Figure 26. Bottlenecks identified by the HLFM model, and their potential affects on Coho populations. A: Winter habitat bottleneck; B: Summer habitat bottleneck. Source: Reeves et al. 1991

Figure 26. Bottlenecks identified by the HLFM model, and their potential affects on Coho populations. A: Winter habitat bottleneck; B: Summer habitat bottleneck. Source: Reeves et al. 1991


Gravel and Sediment in Riffles

Riffles are fast-water stream sections with surface turbulence, shallow, uniform cross-sections, gravel or cobble substrate and gradients of 1% to 4% (Foster et al. 2001). Riffles tend to occur more frequently in tributaries and higher mainstem stream reaches (CoosWA 2006). All salmonid species spawn in gravels associated with riffles, using the gravel to construct redds (depressions into which salmon eggs are deposited and fertilized)(Figure 28). Each salmon species prefers gravel of different sizes, allowing multiple species to reproduce in the same stream reach (Foster et al. 2001). It is therefore important that riffles contain sufficient amounts of gravel to support salmonid reproduction. Koski (1966) conducted studies in three Oregon streams which indicated that the composition of gravel within a redd was the single most important factor affecting the emergence of newly hatched Coho salmon.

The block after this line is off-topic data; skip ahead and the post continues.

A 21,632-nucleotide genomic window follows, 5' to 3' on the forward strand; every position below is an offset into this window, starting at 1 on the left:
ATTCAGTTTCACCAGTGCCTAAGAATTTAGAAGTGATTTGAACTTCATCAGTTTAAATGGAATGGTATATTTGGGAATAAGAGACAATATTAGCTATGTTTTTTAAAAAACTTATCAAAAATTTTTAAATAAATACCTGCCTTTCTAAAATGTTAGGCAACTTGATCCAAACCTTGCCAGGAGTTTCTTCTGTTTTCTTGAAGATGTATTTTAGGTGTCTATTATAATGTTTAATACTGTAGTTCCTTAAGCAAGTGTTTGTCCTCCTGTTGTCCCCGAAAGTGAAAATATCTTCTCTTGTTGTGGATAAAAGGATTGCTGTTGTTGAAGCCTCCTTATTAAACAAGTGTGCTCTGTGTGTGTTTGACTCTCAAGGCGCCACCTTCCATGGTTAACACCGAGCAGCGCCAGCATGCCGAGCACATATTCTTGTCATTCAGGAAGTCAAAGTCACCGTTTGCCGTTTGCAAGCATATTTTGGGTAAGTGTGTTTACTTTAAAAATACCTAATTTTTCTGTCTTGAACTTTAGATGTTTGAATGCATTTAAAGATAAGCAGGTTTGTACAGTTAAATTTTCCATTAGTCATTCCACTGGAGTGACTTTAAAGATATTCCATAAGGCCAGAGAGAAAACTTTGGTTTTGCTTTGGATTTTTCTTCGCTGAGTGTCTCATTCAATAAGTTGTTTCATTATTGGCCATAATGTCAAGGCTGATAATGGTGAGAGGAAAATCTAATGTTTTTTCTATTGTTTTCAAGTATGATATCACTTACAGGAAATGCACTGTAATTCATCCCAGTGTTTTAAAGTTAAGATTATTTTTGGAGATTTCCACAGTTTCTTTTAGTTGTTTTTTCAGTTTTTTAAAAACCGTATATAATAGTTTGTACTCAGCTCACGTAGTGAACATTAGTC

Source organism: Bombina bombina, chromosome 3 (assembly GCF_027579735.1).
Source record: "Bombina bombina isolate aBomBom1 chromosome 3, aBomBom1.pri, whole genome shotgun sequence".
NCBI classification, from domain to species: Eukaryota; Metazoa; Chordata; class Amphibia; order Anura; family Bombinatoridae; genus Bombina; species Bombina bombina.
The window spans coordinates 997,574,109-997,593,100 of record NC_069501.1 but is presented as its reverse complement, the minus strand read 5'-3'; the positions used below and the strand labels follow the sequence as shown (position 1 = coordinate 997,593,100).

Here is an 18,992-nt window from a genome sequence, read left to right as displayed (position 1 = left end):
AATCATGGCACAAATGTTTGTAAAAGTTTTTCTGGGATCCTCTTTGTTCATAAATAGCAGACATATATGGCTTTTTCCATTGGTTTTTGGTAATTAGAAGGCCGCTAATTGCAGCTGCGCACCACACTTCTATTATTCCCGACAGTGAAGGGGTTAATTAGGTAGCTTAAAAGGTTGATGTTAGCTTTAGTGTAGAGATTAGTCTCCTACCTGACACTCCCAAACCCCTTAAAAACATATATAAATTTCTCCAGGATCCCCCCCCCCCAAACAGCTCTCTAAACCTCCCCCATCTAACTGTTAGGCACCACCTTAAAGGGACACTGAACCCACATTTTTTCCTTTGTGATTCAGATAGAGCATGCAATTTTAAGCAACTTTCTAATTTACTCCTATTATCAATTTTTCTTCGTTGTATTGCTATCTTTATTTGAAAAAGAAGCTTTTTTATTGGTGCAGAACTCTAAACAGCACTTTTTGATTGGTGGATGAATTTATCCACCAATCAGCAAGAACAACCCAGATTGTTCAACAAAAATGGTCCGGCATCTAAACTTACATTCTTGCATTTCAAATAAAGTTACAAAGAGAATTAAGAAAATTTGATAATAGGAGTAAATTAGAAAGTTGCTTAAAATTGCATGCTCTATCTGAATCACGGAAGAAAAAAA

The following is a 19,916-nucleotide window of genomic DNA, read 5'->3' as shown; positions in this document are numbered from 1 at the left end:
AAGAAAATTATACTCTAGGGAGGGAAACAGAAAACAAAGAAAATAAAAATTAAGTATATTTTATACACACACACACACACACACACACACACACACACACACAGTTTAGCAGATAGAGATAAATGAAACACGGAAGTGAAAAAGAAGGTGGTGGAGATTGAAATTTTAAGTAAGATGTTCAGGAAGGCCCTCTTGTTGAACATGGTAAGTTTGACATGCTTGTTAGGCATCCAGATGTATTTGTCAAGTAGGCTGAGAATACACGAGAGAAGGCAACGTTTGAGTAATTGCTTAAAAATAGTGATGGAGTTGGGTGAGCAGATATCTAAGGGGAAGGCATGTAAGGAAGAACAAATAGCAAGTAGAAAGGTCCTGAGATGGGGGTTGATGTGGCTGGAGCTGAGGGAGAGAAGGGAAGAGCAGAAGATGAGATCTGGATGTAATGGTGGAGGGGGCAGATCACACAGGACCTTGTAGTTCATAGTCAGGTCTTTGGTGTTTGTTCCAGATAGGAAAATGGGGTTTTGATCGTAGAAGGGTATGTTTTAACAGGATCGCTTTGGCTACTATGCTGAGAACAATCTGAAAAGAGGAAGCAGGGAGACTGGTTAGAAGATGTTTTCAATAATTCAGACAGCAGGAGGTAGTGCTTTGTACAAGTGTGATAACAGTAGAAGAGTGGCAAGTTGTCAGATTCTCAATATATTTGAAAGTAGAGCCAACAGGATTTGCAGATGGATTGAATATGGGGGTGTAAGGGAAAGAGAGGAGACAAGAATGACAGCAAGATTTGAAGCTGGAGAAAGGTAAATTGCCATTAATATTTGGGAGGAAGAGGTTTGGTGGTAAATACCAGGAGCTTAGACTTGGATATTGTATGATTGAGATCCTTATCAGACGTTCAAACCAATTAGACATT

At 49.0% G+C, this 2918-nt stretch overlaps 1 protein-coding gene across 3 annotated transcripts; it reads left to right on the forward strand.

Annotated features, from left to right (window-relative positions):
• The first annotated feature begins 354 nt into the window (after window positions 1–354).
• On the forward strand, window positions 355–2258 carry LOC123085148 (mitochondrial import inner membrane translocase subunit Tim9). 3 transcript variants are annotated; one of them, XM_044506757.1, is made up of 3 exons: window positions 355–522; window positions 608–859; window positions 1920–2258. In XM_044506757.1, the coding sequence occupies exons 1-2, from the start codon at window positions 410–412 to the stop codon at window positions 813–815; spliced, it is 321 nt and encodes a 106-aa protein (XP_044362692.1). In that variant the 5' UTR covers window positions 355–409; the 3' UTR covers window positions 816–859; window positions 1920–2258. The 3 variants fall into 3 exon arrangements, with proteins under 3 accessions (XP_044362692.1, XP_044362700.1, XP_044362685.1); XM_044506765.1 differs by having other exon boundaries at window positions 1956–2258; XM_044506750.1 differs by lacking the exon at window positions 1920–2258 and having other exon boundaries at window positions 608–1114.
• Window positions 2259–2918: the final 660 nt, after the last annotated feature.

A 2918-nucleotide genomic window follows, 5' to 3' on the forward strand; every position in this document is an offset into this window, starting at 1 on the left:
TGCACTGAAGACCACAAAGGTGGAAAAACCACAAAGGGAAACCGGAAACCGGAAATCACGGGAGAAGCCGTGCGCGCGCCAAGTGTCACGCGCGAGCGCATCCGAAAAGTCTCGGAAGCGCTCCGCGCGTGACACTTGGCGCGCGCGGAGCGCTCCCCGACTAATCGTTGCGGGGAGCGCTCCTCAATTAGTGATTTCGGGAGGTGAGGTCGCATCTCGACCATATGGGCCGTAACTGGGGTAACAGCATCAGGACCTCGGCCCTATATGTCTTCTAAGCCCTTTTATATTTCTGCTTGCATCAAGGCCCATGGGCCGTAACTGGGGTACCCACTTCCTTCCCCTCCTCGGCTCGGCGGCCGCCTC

Gravel in riffles is most useful when it coincides with low levels of fine sediments such as silt, sand, and fine organics (SSFO). Sediment is a natural component of stream beds, but excessive fine sediment can fill the space between gravel pieces, restricting oxygen flow to fish eggs and the macroinvertebrate communities which are the prey resources for juvenile fish. Koski (1966) also found that sedimentation negatively affected the survival of emerging salmon in Oregon streams, a phenomenon partially attributed to “entombment”, as newly hatched salmon starved to death while struggling to emerge from the stream bed.

Sedimentation of streams results from the chronic erosion of stream banks or other erodible watershed feature, or from sudden sediment depositions from episodic events such as landslides or culvert failures. A great deal of sedimentation, however, simply comes from unstable banks, often lacking vegetative cover and easily worn away by stream action.

Figure 27. Tributary of the West Fork Millicoma River before (left) and after (right) intentional placement of large wood pieces. Source: CoosWA 2009